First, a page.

Roasted shishito peppers, almost compulsory on menus these days, make their appearance with crispy prosciutto ribbons and citrus oil, a treatment that flirts with overkill for the subtle peppers. Sparkling fresh slices of albacore get ceviche-like flourishes with cilantro oil and lemon vinaigrette for a dish that’s unexpectedly refined. Puffy dates swathed in bacon show finesse too, partnered with a bitter arugula and a knob of creamy mascarpone. Meatball sliders, a trio of ground beef orbs layered with lively tomato sauce and melted provolone on sturdy fresh buns, hit the sandwich spot. Crisp, fresh pickles—Persian cukes cut in long halves—need more time in a bolder brine.
Spinach salad sports all the likely goodies: red onion, candied pecans, chopped egg, and well-balanced bacon vinaigrette. Not stunning, but earnest and satisfying. Less successful is one day’s lobster mac ’n’ cheese that is bafflingly salty. Lovely to look at, but how did this sodium fiasco ever leave the kitchen? At least the waiter deletes it from our bill of his own accord. Oversalting also plagues the chardonnay butter on otherwise delectable artichoke raviolis. Taken home (sans sauce), they are the next day’s yummy midday nosh.
The win column gets firm boosts from the entrée side of the menu. A sandwich of shaved pork loin and sautéed Tuscan kale is a nice departure, and it’s served on an artisan torpedo bun by OC Baking Co.’s Dean Kim. It’s modern comfort fare and quite succulent even before dipping into dark jus spiked with smoked paprika. Shepherd’s pie for two is a deep trough of savory beef and lamb, plus carrot, parsnip, and celery chunks topped with mashers under browned bread crumbs. The more we eat, the bigger it seems to get. This could easily feed three, maybe four. Pan-roasted Australian barramundi is skillfully prepared, the flavorful fish cooked through but still succulent, on a bed of cauliflower hash. A fresh herb-tomato relish brings a pitch-perfect note of tang.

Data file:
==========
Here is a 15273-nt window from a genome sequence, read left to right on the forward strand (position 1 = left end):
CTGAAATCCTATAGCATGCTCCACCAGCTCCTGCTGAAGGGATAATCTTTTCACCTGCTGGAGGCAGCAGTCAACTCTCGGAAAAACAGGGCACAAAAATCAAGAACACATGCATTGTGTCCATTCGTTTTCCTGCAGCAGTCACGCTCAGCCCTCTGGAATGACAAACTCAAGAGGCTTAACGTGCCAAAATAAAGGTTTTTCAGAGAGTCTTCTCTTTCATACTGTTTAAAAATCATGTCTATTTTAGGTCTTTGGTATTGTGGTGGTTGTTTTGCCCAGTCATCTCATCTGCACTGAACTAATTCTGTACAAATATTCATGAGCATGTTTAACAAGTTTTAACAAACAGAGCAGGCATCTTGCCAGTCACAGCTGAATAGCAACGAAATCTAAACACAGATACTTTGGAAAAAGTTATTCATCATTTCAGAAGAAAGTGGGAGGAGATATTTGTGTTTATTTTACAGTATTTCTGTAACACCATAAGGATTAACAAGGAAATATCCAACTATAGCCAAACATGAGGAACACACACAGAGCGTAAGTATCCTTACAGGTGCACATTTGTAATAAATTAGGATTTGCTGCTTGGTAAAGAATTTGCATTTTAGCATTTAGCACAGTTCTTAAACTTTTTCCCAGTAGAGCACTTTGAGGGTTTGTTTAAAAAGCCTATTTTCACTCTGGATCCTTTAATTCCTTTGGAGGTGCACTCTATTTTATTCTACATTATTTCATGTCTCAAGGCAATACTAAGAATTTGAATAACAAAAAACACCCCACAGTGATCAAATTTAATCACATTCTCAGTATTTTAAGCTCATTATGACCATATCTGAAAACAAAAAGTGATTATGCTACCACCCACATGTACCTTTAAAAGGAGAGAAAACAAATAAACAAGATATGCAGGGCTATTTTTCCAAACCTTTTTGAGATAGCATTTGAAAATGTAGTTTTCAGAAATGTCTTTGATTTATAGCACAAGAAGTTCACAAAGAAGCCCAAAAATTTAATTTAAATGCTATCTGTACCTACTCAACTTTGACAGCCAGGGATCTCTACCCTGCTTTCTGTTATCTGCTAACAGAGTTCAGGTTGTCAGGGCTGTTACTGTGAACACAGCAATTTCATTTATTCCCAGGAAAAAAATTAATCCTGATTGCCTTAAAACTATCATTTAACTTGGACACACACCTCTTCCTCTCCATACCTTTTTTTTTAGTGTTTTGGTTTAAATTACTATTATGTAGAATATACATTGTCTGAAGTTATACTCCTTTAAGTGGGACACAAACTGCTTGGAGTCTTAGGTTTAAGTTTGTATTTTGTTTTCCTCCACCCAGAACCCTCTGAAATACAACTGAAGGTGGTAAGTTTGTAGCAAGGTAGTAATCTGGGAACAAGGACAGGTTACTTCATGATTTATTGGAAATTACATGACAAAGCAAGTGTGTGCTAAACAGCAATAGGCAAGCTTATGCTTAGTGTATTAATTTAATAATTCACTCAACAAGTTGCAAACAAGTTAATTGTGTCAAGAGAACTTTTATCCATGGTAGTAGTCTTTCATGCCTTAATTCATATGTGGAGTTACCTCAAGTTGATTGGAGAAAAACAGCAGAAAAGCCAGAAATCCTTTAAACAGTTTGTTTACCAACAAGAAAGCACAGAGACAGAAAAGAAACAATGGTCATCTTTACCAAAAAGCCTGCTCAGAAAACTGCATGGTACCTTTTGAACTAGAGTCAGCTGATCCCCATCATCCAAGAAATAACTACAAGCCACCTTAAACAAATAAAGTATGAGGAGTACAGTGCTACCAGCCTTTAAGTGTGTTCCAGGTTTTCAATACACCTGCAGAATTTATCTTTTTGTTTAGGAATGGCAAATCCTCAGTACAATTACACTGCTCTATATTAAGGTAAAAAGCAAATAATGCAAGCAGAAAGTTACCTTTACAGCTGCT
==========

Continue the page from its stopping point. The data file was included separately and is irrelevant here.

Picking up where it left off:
Sweet endings are all made in-house. Go big with the heavenly “broken” banana cream pie studded with shards of sweet pastry crust, topped with brûléed fruit, and scribbled with caramel sauce. Only a child would insist—in this case Jocson’s 10-year-old daughter, Madeleine—that a cupcake demands a cup. So the red velvet cake is baked in a rotund coffee cup that arrives with a cumulus cloud of whipped cream cheese. For “just a taste” dessert, go straight to the fresh, crunchy minicannolis (choose one or five) filled with chocolate-tinged fresh ricotta.
The “red” in Red Table stands for “relax, eat, drink.” Cutesy yes, but it’s an unpretentious mission statement for a fledgling restaurant intent on converting customers into regulars. With fare this enjoyable, a table of any other color would be as inviting.
Sweet potato fries, salt-pepper house fries, sashimi, Buffalo chicken bites, shishito peppers, meatball sliders, spinach salad, shaved pork sandwich, artichoke ravioli, shepherd’s pie for two, Australian barramundi, red velvet cupcake, cannolis, banana cream pie.
Small plates, $5 to $12; sandwiches, $12 to $15; entrées and specials, $12 to $24; desserts, $1.25 to $5.
Window booths, the long red table for large parties.
Off the Menu
Jocson offers a Trust Me tasting menu of many courses for groups of 10 or more; advance notice required.
Don’t miss the charming Monday blog posts by Maddie, Jocson’s food-savvy ’tween daughter, at redtablerestaurantsblog.com.
16821 Algonquin St.
Photograph by John Cizmas
This article originally appeared in the January 2012 issue.